Instead, audiences loved it.
Ghoulardi – as he became known – was everything that Ernie wanted television to be. Improvised, full of double-entendres and new slang that was gibberish to the squares in charge. The movies were always awful, and the station only ran them because they were cheap anyway. Ernie used this to his advantage, and called the turd a turd when that was the case. He wasn’t about to go around try to get an audience excited about a movie that was clearly gonna blow. He bad-mouthed the films relentlessly, and this bled over to the way he discussed other terrible media, where he mocked other TV personalities, radio DJs and station managers, while playing selections from his record collection, all in an effort to bring Cleveland the kind of show that Ernie so desperately wanted to watch. And, to his own astonishment, it became the biggest thing, ever.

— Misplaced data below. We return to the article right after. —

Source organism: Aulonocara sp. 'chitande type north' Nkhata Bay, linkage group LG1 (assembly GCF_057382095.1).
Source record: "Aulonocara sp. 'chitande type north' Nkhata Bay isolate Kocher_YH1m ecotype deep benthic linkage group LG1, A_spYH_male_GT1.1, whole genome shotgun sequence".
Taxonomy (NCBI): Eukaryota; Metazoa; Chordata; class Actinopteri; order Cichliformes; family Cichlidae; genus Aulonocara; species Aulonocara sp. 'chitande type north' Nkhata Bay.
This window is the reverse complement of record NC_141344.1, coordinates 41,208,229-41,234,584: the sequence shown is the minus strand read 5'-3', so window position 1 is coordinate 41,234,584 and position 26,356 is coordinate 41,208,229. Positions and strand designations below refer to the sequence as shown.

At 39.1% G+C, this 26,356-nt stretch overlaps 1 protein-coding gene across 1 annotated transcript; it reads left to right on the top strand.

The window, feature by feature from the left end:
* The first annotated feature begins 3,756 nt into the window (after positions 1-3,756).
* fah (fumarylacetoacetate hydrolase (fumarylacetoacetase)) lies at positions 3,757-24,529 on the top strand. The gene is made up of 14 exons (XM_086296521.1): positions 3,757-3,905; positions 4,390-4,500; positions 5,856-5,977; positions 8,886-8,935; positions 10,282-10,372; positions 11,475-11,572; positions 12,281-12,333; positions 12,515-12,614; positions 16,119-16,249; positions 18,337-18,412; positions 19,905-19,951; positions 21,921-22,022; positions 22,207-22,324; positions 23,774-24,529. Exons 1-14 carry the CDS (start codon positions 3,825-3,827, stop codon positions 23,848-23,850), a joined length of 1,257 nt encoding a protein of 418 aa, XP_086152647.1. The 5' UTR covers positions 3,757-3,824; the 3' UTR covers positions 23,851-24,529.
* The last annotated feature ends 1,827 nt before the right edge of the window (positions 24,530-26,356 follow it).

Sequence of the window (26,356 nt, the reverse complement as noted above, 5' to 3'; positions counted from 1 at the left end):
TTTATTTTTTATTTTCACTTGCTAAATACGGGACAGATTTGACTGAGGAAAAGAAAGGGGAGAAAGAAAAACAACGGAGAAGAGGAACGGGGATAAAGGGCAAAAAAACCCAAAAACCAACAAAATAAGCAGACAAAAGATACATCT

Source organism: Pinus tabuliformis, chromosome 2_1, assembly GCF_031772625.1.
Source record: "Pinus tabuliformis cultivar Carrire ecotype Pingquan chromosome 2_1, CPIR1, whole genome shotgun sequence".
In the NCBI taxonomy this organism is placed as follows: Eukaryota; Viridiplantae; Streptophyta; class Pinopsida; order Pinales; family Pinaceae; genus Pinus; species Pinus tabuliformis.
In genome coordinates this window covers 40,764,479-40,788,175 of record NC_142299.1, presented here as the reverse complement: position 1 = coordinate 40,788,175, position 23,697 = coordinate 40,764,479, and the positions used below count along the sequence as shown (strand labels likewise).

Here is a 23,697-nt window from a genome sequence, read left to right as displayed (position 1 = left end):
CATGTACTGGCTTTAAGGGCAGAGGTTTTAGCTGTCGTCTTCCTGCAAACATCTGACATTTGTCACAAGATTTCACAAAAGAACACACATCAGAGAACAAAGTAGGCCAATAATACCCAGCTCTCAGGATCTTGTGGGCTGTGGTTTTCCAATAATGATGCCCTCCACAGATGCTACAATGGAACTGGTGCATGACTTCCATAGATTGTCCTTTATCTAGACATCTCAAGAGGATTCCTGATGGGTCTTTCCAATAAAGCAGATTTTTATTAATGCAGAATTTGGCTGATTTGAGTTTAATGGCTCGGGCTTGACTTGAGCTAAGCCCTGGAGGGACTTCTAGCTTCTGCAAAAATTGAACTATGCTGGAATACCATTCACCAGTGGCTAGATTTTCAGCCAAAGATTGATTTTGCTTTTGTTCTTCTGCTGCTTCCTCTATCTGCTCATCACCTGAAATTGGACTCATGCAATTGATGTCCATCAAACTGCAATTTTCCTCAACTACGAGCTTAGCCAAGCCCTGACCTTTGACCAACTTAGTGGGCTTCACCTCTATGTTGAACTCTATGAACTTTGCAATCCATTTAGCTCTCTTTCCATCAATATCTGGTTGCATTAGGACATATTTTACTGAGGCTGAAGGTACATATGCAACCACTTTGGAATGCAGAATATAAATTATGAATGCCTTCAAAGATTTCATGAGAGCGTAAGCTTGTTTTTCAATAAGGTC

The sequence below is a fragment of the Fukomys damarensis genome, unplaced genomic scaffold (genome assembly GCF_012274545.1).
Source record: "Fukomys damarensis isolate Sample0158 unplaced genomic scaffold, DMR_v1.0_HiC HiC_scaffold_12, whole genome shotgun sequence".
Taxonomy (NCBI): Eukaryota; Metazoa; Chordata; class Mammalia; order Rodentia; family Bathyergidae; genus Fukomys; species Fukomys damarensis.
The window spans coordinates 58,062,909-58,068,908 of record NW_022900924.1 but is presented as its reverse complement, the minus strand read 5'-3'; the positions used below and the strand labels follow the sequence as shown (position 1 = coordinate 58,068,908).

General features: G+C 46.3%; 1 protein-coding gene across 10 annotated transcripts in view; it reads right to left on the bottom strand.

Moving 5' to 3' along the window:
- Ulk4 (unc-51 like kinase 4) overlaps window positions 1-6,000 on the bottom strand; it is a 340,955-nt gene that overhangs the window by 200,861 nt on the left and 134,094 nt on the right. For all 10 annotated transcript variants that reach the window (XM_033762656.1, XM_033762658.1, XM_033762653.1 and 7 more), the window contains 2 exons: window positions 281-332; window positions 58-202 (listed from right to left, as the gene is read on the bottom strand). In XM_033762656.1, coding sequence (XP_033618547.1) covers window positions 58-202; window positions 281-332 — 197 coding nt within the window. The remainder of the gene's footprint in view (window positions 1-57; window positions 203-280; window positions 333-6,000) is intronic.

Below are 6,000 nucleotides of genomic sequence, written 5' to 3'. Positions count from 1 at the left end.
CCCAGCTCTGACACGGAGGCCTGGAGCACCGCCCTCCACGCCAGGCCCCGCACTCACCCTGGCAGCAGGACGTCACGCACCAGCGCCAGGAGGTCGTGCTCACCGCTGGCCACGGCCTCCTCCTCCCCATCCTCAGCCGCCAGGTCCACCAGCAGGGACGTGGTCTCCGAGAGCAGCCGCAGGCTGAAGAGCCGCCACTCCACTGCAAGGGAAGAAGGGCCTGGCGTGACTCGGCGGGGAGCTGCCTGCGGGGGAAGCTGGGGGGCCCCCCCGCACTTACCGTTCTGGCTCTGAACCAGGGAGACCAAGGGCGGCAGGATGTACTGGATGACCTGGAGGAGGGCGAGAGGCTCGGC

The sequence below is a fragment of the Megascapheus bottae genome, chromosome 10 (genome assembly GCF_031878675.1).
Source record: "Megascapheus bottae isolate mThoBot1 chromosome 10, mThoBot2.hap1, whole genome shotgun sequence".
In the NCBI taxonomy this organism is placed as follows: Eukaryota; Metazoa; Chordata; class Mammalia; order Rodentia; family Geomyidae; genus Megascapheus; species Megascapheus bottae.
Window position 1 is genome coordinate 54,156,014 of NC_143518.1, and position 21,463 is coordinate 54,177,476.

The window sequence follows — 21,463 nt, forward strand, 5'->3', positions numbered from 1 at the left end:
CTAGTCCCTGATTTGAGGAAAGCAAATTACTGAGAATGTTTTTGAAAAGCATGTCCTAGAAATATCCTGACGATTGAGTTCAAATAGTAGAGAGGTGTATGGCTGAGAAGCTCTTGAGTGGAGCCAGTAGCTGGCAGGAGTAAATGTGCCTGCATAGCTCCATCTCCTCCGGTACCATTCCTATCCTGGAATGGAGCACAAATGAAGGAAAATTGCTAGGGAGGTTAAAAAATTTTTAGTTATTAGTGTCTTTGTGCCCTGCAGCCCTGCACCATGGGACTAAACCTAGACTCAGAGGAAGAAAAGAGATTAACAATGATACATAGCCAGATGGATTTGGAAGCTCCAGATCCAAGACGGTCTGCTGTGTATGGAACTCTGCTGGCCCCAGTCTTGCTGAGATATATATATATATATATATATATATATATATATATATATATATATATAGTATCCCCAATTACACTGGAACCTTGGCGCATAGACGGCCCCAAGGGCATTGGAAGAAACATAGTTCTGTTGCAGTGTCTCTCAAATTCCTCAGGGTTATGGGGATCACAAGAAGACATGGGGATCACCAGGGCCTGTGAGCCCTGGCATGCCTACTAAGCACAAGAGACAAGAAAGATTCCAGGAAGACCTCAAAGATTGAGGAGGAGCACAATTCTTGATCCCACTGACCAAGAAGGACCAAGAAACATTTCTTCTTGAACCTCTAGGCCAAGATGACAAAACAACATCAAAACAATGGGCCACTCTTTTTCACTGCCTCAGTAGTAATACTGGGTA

The station immediately responded to his popularity, giving Ghoulardi three shows a week (!), and offering Ernie the chance to continue to work unimpeded on all of these shows. He developed a segment called Parma Place – a take off on the very popular Peyton Place – to skewer the boring people in the suburbs, and would fill time when the movies fell short with other routines and oddities, largely improvised. He would use the equipment used to superimpose sports graphics onto broadcasts, and insert himself into the terrible movies, running away from the monster, or interacting with the other characters by responding with jokes to their dialog. His connections with Tim Conway and the popularity of Ghoulardi led to a pilot for a show in Hollywood to be developed (!!), unheard of for regional hosts like Ernie. However, Ernie refused to compromise when it came to what the character of Ghoulardi was like, and his in-your-face attitude, inappropriate jokes and jabs full of insults, sex (and what he called “ethnic humor”) bombed in Hollywood, about the time he pulled out fire-crackers to use on the set. It seemed that Ohio was going to be the extent of his fame.